Morning Skate: Saturday, November 10


Morning Skate: Saturday, November 10

A good rundown on all of yesterdays activities by the USA Today, and where the NHL and NHLPA leadership stands on Saturday while deciding if they want to actually meet.

Ben Woodward checked out the P-Bruins last night for, and heres his game summary. Spoiler alert: the good guys claimed victory over the Albany Devils.

Good take by CBC rink side reporter Elliotte Friedman, who says the gloves are off between NHL players and the ownersleague. Things didnt end well as both sides continue to wait for the other one to break down.

Taylor Hall is finding his game with the Oklahoma City Barons as the AHL players wait for the lockout to finally lift. Theres still hope for a Dec. 1 start, but the two sides need to get their stuff together.

Is Donald Fehr being fully upfront with the players? Do the leagues owners actually want to play hockey this season? Kevin McGran answers all of this and more in his week-ending column for the Toronto Star.

Good column from Mike from Attleboro comparing Jeremy Jacobs and Robert Kraft on the Boston sports scene: you couldnt possibly find two greater examples of opposites, and thats unfortunate for the NHL. You get the sense that if Jacobs were removed from the proceedings that would it appreciably easier to come to a deal on a Collective Bargaining Agreement.

For something completely different: The new Stars Wars movies by way of Casablanca. I didnt think this would actually be pulled off in the Grantland piece, but they did a good job of convincing me. I still say, for the record, that Joss Whedon is the best man for the Star Wars gig, however.

Report: Cavs. Pacers, Nuggets discuss deal involving George, Love

Report: Cavs. Pacers, Nuggets discuss deal involving George, Love

Don’t count the Cleveland Cavaliers out of the Paul George sweepstakes just yet.

According to ESPN’s Marc Stein and Chris Haynes, the Cavaliers are still working on a way to get George with LeBron James and Kyrie Irving in Ohio.

The latest rumor involves a three way deal being discussed between the Cavaliers, Indiana Pacers, and Denver Nuggets. According to Hayes, the deal would send George and Kenenth Faried to Cleveland and Kevin Love to Denver.

Presumably, Indiana would end up with good picks and a few young assets.

Click here for the complete story.

Will the Harris signing mean more time on the edge for Hightower?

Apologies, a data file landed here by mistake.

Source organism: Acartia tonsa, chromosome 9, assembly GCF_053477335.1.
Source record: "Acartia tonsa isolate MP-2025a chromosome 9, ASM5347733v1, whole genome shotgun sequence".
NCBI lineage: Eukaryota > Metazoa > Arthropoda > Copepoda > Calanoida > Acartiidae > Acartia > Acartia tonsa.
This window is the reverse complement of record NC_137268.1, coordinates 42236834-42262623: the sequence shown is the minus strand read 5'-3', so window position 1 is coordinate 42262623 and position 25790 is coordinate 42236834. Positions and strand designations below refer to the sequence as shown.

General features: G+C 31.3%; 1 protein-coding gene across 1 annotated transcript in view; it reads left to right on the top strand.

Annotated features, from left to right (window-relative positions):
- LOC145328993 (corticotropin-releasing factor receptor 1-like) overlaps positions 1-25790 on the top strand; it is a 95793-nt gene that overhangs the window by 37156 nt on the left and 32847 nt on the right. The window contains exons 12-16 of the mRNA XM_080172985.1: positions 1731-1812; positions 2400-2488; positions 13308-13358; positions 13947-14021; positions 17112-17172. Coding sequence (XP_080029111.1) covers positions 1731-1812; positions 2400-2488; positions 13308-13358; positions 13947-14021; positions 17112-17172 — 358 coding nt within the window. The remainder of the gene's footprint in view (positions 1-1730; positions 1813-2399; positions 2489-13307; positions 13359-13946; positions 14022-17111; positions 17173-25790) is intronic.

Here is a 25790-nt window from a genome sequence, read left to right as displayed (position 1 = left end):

Will the Harris signing mean more time on the edge for Hightower?

David Harris is expected to be a savvy middle linebacker who will line up his teammates when they help. He's expected to provide some level of leadership, even in his first year in New England, as an accomplished-but-hungry 33-year-old who has not yet reached a Super Bowl. 

What Harris is not expected to do is improve the Patriots pass rush. He was in on one sack in 900 snaps last season.  

But in a roundabout way he might. 

MORE: How does Derek Carr's new deal impact Jimmy Garoppolo?

There are dominos to fall now that Harris has been added to Bill Belichick and Matt Patricia's defense. How much will Harris play, and whose playing time will he cut into? Those questions don't yet have answers, but one of the more intriguing elements of the Harris acquisition is how he will benefit Dont'a Hightower's game.

If Harris can pick up the Patriots defense quickly -- and all indications are that there should be few issues there -- he could take some of the all-important communication responsibilities off of Hightower's shoulders. 

Ever since taking the reins from Jerod Mayo as the team's signal-caller, Hightower has had to be on top of all requisite pre-snap checks and last-second alignment changes. It's a critical role, and one that Hightower performs well, but those duties place some added stress on the player wearing the green dot. Perhaps if part of that load can be heaped onto Harris' plate, that might allow Hightower to feel as though he's been freed up to focus on his individual assignments.

Harris' presence might also impact where on the field Hightower is used. Hightower may be the most versatile piece on a Patriots defense loaded with them, but with Harris in the middle, Hightower could end up playing more on the edge, where he's proven he can make a major impact (see: Super Bowl LI).

For Belichick and his staff, having the ability to use one of their best pass-rushers -- and one of the most efficient rushers league-wide, per Pro Football Focus -- on the edge more frequently has to be an enticing byproduct of the move to sign Harris. Especially since there are some question marks among the team's end-of-the-line defenders behind Trey Flowers and Rob Ninkovich. 

We'll have to wait for training camp before we have an idea of how exactly Harris fits in with the Patriots defense. But the effect he'll have on his new teammates, and Hightower in particular, will be fascinating to track.